How Close Is Ordinary Light To Doing Quantum Computing?
(SpectrumIEEE) Physicists may be able to perform some of the same calculations as a hard-to-handle quantum computer operating at ultracold temperatures using just a simple laser of the sort found in undergraduate optics labs.
Researchers Yijie Shen from Tsinghua University, Beijing, China, and the University of Southampton, UK, and Andrew Forbes from the University of Witswaterand, Johannesburg, South Africa showed they could create a light beam with multiple entanglements. “Although it’s always spoken about in the quantum world, the idea of entanglement is actually not unique to quantum mechanics,” says Forbes, a professor of physics at Witswaterand and leader of the research.
The trick is to use classically entangled light, a phenomenon that has some of the same properties as the traditional entanglement spun out of quantum mechanics. Researchers Yijie Shen from Tsinghua University, Beijing, China, and the University of Southampton, UK, and Andrew Forbes from the University of Witswaterand, Johannesburg, South Africa showed they could create a light beam with multiple entanglements. And it’s all done with mirrors.
In the quantum realm, entanglement means that two particles—electrons or photons, for instance—have some property that is fundamentally related between the pair. If one particle in an entangled pair is spin up, the other one will be spin down. Measuring one will provide information about the other, even if the particles are on opposite ends of the universe. Those properties are, in the language of physics, non-separable; you can’t have one without the other.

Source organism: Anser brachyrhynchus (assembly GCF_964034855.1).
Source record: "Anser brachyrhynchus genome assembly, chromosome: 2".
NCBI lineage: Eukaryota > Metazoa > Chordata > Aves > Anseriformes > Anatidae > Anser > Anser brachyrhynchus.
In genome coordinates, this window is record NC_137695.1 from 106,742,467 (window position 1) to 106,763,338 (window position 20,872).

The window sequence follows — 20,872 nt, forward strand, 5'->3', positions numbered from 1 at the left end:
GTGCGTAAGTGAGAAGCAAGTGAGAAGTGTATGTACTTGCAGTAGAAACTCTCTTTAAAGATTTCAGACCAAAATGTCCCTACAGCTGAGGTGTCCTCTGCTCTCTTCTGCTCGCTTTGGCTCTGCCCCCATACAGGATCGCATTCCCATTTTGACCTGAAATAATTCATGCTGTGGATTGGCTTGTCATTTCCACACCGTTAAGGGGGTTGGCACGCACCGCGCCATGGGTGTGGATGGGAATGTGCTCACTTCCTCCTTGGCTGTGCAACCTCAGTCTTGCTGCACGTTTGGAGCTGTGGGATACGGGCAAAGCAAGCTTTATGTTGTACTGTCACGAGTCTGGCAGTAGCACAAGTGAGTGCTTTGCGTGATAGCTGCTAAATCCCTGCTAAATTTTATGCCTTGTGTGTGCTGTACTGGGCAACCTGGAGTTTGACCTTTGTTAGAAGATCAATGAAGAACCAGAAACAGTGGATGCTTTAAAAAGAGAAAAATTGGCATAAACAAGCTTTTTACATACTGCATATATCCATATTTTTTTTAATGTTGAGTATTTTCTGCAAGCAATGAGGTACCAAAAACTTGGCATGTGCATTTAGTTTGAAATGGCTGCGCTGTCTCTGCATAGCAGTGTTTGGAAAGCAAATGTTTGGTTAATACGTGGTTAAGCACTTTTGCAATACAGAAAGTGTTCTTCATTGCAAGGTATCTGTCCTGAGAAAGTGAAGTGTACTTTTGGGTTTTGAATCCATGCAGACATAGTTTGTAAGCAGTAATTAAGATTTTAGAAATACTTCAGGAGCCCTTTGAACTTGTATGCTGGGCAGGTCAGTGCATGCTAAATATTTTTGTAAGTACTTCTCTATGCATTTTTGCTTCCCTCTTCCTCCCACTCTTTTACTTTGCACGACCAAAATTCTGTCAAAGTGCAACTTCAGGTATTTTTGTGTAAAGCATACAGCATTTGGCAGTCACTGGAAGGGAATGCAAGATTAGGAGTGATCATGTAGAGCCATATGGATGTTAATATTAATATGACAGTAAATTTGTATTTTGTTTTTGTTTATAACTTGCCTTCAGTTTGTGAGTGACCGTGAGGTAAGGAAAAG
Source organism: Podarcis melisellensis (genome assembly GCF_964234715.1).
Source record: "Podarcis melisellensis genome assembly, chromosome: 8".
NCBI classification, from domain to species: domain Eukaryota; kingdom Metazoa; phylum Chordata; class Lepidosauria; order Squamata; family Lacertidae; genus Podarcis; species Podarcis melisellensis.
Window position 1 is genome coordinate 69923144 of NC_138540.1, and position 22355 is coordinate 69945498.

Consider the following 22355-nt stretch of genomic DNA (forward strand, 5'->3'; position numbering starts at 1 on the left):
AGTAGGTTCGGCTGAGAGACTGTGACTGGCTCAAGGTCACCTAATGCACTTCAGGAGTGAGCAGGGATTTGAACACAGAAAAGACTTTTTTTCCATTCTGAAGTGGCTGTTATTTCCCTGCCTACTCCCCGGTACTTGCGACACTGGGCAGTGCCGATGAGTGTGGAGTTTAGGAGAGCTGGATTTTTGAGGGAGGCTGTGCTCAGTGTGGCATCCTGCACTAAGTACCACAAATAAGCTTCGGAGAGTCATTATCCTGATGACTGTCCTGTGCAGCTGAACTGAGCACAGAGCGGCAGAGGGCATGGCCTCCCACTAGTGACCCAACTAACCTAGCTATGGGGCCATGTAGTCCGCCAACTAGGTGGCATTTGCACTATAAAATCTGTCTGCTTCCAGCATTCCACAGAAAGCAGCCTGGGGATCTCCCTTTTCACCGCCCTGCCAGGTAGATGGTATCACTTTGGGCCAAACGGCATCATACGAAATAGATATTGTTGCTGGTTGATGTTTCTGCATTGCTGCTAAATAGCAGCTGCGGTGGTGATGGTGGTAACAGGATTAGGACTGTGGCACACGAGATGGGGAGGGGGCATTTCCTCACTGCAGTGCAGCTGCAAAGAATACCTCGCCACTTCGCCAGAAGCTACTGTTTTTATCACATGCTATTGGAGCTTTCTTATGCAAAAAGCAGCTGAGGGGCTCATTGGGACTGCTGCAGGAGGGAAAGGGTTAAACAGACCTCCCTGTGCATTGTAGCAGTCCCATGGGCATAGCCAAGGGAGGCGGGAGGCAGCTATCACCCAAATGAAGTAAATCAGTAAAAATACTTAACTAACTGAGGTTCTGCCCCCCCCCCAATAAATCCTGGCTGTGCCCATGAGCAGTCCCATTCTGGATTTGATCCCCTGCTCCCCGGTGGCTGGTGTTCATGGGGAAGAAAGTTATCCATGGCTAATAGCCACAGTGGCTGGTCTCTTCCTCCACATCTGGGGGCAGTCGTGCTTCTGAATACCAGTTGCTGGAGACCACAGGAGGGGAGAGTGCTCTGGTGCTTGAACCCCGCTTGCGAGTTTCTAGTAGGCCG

In classically entangled light, rather than those non-separable properties being split between two particles, they exist within a single beam of light. “Instead of measuring one property of two photons, you measure two properties of one beam and it comes out to be the same thing,” Forbes says.
In this case, the properties are pathways that groups of photons follow within the laser beam. “It’s one coherent beam, but following many trajectories in in space,” Forbes says. Each of those trajectories is a degree of freedom, and scientists can encode information on those degrees of freedom by assigning each one a different value—instead of the 0s and 1s of digital computing, they might name the different paths 1 through 8 and use those in their calculations.
Classically entangled light, sometimes called “structured light,” is not a new concept. But until now no one had entangled more than two properties at once. Forbes says his group’s method can entangle a potentially infinite number of pathways.
Because quantum computing relies on particles existing in multiple states, some of the algorithms developed for it could be run using classically entangled light instead, Forbes says. That wouldn’t replace the quantum computers researchers are trying to build, but it would provide a bridge between them and the classical computers that now exist.